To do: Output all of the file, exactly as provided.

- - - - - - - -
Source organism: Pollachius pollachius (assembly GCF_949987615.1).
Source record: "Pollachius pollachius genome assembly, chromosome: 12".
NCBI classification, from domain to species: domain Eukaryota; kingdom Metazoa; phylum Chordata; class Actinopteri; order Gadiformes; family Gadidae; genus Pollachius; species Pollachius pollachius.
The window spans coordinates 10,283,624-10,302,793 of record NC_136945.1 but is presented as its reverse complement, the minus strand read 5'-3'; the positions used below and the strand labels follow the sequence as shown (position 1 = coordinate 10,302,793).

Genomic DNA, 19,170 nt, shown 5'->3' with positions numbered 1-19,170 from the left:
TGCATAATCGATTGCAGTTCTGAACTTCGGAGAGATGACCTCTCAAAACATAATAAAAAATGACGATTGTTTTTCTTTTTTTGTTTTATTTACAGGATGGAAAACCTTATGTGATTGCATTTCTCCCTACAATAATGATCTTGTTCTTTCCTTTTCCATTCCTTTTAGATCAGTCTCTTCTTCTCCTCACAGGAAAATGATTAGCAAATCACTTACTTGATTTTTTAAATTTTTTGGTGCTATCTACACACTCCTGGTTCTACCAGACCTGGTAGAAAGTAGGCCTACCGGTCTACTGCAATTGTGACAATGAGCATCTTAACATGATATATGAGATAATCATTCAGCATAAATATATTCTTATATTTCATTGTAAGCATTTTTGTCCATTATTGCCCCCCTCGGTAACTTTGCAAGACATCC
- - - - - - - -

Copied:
Source organism: Pollachius pollachius (assembly GCF_949987615.1).
Source record: "Pollachius pollachius genome assembly, chromosome: 12".
NCBI classification, from domain to species: domain Eukaryota; kingdom Metazoa; phylum Chordata; class Actinopteri; order Gadiformes; family Gadidae; genus Pollachius; species Pollachius pollachius.
The window spans coordinates 10,283,624-10,302,793 of record NC_136945.1 but is presented as its reverse complement, the minus strand read 5'-3'; the positions used below and the strand labels follow the sequence as shown (position 1 = coordinate 10,302,793).

Genomic DNA, 19,170 nt, shown 5'->3' with positions numbered 1-19,170 from the left:
TGCATAATCGATTGCAGTTCTGAACTTCGGAGAGATGACCTCTCAAAACATAATAAAAAATGACGATTGTTTTTCTTTTTTTGTTTTATTTACAGGATGGAAAACCTTATGTGATTGCATTTCTCCCTACAATAATGATCTTGTTCTTTCCTTTTCCATTCCTTTTAGATCAGTCTCTTCTTCTCCTCACAGGAAAATGATTAGCAAATCACTTACTTGATTTTTTAAATTTTTTGGTGCTATCTACACACTCCTGGTTCTACCAGACCTGGTAGAAAGTAGGCCTACCGGTCTACTGCAATTGTGACAATGAGCATCTTAACATGATATATGAGATAATCATTCAGCATAAATATATTCTTATATTTCATTGTAAGCATTTTTGTCCATTATTGCCCCCCTCGGTAACTTTGCAAGACATCC